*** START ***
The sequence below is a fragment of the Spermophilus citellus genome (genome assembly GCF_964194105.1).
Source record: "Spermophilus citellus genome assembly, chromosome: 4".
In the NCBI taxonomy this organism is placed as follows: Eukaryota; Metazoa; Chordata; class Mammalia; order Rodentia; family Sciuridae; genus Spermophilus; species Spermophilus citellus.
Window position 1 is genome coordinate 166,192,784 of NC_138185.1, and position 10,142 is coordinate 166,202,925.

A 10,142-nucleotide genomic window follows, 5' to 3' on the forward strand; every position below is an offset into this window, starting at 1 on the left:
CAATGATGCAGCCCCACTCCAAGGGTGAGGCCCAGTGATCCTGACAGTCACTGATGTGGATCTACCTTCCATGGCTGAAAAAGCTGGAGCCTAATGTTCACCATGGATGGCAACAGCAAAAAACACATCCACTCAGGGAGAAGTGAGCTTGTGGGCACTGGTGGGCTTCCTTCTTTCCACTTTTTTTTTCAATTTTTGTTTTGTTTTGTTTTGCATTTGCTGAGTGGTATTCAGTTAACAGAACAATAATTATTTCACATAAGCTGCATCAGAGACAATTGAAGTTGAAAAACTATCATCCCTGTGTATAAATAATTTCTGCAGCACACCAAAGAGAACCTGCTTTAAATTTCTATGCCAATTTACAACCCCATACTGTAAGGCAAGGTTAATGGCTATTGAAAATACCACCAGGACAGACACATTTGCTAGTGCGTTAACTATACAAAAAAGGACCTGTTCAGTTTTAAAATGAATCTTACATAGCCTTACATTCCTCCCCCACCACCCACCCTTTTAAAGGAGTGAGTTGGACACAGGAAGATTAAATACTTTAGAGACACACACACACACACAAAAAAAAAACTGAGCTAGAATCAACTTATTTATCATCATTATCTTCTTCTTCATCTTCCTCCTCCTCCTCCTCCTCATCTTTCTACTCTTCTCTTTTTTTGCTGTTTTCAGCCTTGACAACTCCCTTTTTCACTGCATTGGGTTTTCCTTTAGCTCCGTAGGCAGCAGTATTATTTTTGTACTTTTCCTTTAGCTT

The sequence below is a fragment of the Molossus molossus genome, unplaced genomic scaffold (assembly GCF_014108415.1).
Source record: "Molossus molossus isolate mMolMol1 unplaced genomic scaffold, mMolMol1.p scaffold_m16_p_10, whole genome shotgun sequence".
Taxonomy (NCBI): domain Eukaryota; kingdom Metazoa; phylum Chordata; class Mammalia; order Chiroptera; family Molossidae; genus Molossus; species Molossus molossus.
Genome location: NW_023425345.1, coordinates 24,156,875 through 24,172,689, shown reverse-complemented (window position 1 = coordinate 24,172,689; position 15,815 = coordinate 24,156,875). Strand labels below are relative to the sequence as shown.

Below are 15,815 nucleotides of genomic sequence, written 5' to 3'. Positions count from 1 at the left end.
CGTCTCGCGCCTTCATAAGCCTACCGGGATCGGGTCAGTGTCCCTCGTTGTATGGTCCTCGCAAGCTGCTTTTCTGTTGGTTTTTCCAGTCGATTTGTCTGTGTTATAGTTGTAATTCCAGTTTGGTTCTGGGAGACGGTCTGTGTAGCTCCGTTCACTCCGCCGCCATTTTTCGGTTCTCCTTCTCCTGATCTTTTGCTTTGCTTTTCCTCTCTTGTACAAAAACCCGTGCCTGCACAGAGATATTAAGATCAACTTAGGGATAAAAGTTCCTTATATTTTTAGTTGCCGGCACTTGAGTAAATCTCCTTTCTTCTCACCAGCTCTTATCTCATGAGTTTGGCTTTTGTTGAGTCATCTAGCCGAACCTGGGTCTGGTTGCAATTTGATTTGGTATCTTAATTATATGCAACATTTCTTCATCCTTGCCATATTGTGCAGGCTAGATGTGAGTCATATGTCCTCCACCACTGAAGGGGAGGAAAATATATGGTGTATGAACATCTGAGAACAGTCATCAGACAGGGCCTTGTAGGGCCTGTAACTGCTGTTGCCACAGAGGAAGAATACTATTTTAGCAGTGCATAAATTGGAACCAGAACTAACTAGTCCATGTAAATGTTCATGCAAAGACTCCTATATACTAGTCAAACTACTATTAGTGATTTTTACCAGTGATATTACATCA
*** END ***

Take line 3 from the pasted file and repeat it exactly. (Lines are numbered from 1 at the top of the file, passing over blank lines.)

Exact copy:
In the NCBI taxonomy this organism is placed as follows: Eukaryota; Metazoa; Chordata; class Mammalia; order Rodentia; family Sciuridae; genus Spermophilus; species Spermophilus citellus.